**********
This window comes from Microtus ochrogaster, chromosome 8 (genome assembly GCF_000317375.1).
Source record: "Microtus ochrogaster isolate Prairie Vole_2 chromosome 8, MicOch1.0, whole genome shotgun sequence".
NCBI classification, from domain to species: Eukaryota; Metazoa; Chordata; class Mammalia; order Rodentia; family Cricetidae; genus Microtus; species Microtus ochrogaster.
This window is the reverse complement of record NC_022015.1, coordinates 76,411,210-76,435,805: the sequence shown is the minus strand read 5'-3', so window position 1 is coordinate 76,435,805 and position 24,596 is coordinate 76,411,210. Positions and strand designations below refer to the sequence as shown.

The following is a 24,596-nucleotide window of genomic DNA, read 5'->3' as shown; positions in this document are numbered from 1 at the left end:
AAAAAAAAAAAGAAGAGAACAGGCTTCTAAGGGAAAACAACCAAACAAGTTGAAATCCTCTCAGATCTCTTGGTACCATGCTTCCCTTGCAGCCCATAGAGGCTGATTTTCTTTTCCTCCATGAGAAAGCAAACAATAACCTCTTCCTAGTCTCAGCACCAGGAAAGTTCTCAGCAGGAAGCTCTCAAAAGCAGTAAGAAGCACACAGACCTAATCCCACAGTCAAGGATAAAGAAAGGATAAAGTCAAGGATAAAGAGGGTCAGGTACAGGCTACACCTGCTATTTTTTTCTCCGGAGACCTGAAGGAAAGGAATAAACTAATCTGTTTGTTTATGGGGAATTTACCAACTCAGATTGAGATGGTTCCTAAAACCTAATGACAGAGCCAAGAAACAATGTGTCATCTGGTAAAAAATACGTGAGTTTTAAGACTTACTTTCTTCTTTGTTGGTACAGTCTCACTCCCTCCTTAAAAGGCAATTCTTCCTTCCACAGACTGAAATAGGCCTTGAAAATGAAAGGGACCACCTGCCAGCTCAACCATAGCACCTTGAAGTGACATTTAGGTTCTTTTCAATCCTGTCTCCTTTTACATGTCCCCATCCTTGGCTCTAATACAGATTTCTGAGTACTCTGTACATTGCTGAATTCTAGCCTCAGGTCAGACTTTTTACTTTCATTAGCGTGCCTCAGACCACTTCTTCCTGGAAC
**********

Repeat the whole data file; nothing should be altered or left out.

This window comes from Microtus ochrogaster, chromosome 8 (genome assembly GCF_000317375.1).
Source record: "Microtus ochrogaster isolate Prairie Vole_2 chromosome 8, MicOch1.0, whole genome shotgun sequence".
NCBI classification, from domain to species: Eukaryota; Metazoa; Chordata; class Mammalia; order Rodentia; family Cricetidae; genus Microtus; species Microtus ochrogaster.
This window is the reverse complement of record NC_022015.1, coordinates 76,411,210-76,435,805: the sequence shown is the minus strand read 5'-3', so window position 1 is coordinate 76,435,805 and position 24,596 is coordinate 76,411,210. Positions and strand designations below refer to the sequence as shown.

The following is a 24,596-nucleotide window of genomic DNA, read 5'->3' as shown; positions in this document are numbered from 1 at the left end:
AAAAAAAAAAAGAAGAGAACAGGCTTCTAAGGGAAAACAACCAAACAAGTTGAAATCCTCTCAGATCTCTTGGTACCATGCTTCCCTTGCAGCCCATAGAGGCTGATTTTCTTTTCCTCCATGAGAAAGCAAACAATAACCTCTTCCTAGTCTCAGCACCAGGAAAGTTCTCAGCAGGAAGCTCTCAAAAGCAGTAAGAAGCACACAGACCTAATCCCACAGTCAAGGATAAAGAAAGGATAAAGTCAAGGATAAAGAGGGTCAGGTACAGGCTACACCTGCTATTTTTTTCTCCGGAGACCTGAAGGAAAGGAATAAACTAATCTGTTTGTTTATGGGGAATTTACCAACTCAGATTGAGATGGTTCCTAAAACCTAATGACAGAGCCAAGAAACAATGTGTCATCTGGTAAAAAATACGTGAGTTTTAAGACTTACTTTCTTCTTTGTTGGTACAGTCTCACTCCCTCCTTAAAAGGCAATTCTTCCTTCCACAGACTGAAATAGGCCTTGAAAATGAAAGGGACCACCTGCCAGCTCAACCATAGCACCTTGAAGTGACATTTAGGTTCTTTTCAATCCTGTCTCCTTTTACATGTCCCCATCCTTGGCTCTAATACAGATTTCTGAGTACTCTGTACATTGCTGAATTCTAGCCTCAGGTCAGACTTTTTACTTTCATTAGCGTGCCTCAGACCACTTCTTCCTGGAAC